Identity and Access Management Using WSO2 Identity Server 5.10.0 — Part-1

Security is always a main concern in enterprise systems, so when we building the applications it is a must to implement proper security functionalities along with the business logic. Working on both at the same time is complex situation for developers as to consider multiple entry points of threat while designing the security framework.

To overcome this, there are many opensource and paid IAM solution providers. It can be cloud, on-premise or hybrid. In this article I’m going to dive into the WSO2 IAM solution. The main purpose of this article is to understanding the architecture of the WSO2 IS and how the message flow works inside it through example implementation for each.

Before moving on we will check the connection between identity and access through a simple diagram.

Identity and Access

As the diagram explains the identity can be a person or any other application which tries to get a resource to get it job done.

  1. Why WSO2?
  2. WSO2 IAM Architecture and Message Flow
  3. WSO2 IAM Extension Points in Architecture Diagram
  4. Message Flow with Sample implementations for Typical Scenarios
  • WSO2 IS as OAuth 2.0 Authorization Server
  • Single Sign-on Implementation ( SAML, OIDC, WS-Federation )
  • Multi-Factor Authentication ( MFA )
  • Adaptive Authentication
  • Identity Federation
  • Identity Federation with Social Login
  • Provisioning

The question why WSO2, is always comes along with why opensource? There was a time that people thought that opensource is less secure and using that in production is bit risky. But in the current emerging world opensource software's conquering the market and also have high value when comes to adoption.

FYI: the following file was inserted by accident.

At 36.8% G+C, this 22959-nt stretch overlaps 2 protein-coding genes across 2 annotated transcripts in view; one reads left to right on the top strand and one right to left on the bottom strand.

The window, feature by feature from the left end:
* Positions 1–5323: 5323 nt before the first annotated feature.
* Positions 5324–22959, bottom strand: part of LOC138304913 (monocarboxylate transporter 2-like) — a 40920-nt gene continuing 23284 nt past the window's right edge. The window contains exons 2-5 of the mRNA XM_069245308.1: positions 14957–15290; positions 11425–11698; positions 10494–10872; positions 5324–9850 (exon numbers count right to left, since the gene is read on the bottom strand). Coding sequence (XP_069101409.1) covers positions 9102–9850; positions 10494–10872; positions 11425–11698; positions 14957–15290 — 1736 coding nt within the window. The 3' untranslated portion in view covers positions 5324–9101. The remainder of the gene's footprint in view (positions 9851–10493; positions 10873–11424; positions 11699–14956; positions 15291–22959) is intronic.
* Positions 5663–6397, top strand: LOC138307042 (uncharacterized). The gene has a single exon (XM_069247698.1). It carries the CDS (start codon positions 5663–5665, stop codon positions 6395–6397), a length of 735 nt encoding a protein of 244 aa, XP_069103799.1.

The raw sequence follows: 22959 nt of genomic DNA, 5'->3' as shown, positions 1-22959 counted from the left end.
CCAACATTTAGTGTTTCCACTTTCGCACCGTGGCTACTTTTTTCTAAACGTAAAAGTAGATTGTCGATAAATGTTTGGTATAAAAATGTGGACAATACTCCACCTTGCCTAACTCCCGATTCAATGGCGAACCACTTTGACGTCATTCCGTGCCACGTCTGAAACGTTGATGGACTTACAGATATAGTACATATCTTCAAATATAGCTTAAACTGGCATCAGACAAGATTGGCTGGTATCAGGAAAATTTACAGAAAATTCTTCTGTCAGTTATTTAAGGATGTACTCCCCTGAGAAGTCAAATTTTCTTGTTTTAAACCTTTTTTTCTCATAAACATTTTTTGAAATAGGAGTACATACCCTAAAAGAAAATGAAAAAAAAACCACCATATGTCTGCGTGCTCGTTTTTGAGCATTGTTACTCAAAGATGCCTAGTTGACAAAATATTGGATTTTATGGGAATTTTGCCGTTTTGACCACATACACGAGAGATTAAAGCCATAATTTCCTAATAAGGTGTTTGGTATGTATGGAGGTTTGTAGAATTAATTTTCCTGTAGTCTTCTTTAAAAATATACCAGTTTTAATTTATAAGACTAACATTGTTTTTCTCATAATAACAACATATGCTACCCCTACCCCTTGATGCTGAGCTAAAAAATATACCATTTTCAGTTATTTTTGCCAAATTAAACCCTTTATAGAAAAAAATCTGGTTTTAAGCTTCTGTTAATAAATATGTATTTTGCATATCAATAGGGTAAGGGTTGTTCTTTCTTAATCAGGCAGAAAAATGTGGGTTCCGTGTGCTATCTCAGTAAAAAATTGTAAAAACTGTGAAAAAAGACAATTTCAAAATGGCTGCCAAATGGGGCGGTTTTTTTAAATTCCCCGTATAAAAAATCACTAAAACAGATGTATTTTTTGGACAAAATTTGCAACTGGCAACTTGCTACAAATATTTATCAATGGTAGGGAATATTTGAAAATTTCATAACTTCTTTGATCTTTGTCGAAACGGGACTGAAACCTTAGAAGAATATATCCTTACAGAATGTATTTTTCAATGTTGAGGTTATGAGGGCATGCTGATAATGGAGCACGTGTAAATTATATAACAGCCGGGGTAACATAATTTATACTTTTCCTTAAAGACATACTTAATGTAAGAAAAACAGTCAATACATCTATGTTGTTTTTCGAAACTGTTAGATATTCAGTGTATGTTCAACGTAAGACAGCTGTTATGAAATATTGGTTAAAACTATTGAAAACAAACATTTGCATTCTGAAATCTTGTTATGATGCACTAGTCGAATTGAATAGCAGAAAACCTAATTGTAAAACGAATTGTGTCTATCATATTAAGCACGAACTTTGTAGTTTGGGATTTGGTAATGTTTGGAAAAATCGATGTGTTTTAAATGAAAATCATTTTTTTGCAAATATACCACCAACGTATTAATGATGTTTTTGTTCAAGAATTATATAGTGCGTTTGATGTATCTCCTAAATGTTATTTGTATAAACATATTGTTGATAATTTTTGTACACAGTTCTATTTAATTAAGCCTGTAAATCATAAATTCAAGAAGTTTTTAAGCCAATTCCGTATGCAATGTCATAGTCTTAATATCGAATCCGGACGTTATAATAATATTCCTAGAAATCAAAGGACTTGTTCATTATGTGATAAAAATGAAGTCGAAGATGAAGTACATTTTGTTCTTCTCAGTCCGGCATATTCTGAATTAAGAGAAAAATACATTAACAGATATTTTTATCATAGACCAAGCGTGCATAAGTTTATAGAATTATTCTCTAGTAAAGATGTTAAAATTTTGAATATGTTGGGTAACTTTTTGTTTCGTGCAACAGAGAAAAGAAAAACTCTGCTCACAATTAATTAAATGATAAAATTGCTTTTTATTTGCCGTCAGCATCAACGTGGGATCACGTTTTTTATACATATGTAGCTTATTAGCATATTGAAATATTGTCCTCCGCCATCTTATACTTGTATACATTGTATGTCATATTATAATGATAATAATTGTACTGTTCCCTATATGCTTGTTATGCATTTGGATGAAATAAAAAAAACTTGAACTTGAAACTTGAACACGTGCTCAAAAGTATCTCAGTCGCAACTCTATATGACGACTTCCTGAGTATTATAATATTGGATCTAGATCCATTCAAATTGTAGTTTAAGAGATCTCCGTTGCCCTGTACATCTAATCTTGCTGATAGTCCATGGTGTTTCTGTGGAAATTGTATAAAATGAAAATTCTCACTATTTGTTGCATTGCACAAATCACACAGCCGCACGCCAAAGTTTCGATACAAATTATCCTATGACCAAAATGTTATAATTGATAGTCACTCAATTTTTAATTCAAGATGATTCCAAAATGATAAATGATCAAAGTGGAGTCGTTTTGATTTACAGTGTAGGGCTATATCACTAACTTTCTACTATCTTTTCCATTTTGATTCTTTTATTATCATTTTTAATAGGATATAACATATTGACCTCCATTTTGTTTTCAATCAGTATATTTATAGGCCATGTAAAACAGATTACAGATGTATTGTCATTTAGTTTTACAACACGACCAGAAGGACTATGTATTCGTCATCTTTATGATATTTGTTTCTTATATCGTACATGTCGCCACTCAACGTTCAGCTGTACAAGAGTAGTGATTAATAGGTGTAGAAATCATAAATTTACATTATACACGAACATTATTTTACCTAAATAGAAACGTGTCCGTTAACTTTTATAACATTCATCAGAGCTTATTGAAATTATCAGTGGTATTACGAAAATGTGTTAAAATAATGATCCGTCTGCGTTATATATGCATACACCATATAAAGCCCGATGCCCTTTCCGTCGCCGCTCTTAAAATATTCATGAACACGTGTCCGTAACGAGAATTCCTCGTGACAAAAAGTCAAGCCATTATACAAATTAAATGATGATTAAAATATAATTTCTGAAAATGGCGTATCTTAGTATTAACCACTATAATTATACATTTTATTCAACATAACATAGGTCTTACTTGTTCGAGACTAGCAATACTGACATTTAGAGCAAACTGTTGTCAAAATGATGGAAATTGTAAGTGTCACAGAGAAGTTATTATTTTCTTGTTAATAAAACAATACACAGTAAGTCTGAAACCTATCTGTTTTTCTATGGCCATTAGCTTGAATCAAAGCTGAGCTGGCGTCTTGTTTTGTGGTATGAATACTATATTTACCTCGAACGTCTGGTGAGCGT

When we compare [1] the features of other opensource IAM solutions, i got below stats from:

[1] https://sourceforge.net/software/compare/WSO2-Identity-Server-vs-Identity-Manager-OpenIAM-vs-Soffid-IAM-vs-Apache-Syncope/

where i compared below IAMs ( openIAM, Apache Syncope, WSO2, MidPoint, Soffid, Gluu ) and filtered the below list based on max available features.

And then when comparing the WSO2 IAM with OpenIAM with other options got the below:

As I mentioned in my previous blogs, it is always easy to understand when we add our understanding into a Flow Diagram. Because pictures always remain in our memory and even if we look at after sometime we will be able to understand the things that explained through the diagram.

Below is the WSO2 IS architecture diagram along with flow of messages.

Note: This diagram is developed based on wso2 documentation [2] and also based on my understanding on the WSO2 IS message flow.

[2] https://is.docs.wso2.com/en/5.10.0/get-started/architecture/

If the below diagram is not clear can view through this.

Here my main intention is to give an idea on the extension points locations in the above mentioned architecture. Have included some of the extension points in the diagram, which i have came across.

More guide on this can be found at [3] and [4].

[3] https://is.docs.wso2.com/en/next/learn/extension-points-for-oauth/

[4] https://is.docs.wso2.com/en/5.10.0/develop/writing-a-custom-password-validator/

If the below diagram is not clear click here for expansion.

Will continue some detailed explanation on the Extension points and samples in my next blog — Part — 2 of this…

Senior Tech Lead — Enterprise Integration | WSO2 Certified Solution Architect | https://ajanthane.blogspot.com/

Senior Tech Lead — Enterprise Integration | WSO2 Certified Solution Architect | https://ajanthane.blogspot.com/